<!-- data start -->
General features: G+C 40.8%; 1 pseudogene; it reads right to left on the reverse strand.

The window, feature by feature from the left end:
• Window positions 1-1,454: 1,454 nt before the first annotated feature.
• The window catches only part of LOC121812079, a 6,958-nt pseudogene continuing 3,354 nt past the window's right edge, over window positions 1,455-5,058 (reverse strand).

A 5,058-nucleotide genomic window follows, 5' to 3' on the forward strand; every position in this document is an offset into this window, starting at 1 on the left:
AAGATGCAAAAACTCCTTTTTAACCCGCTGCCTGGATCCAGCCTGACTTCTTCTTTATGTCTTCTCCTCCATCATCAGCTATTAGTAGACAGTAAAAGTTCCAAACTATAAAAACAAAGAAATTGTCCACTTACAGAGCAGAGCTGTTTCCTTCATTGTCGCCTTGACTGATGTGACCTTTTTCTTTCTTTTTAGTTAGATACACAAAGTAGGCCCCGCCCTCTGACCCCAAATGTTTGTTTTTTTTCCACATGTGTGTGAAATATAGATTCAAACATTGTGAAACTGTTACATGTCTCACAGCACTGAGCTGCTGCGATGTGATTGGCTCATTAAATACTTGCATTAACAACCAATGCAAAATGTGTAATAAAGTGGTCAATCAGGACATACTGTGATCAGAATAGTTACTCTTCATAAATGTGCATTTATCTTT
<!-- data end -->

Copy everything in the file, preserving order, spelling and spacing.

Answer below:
General features: G+C 40.8%; 1 pseudogene; it reads right to left on the reverse strand.

The window, feature by feature from the left end:
• Window positions 1-1,454: 1,454 nt before the first annotated feature.
• The window catches only part of LOC121812079, a 6,958-nt pseudogene continuing 3,354 nt past the window's right edge, over window positions 1,455-5,058 (reverse strand).

A 5,058-nucleotide genomic window follows, 5' to 3' on the forward strand; every position in this document is an offset into this window, starting at 1 on the left:
AAGATGCAAAAACTCCTTTTTAACCCGCTGCCTGGATCCAGCCTGACTTCTTCTTTATGTCTTCTCCTCCATCATCAGCTATTAGTAGACAGTAAAAGTTCCAAACTATAAAAACAAAGAAATTGTCCACTTACAGAGCAGAGCTGTTTCCTTCATTGTCGCCTTGACTGATGTGACCTTTTTCTTTCTTTTTAGTTAGATACACAAAGTAGGCCCCGCCCTCTGACCCCAAATGTTTGTTTTTTTTCCACATGTGTGTGAAATATAGATTCAAACATTGTGAAACTGTTACATGTCTCACAGCACTGAGCTGCTGCGATGTGATTGGCTCATTAAATACTTGCATTAACAACCAATGCAAAATGTGTAATAAAGTGGTCAATCAGGACATACTGTGATCAGAATAGTTACTCTTCATAAATGTGCATTTATCTTT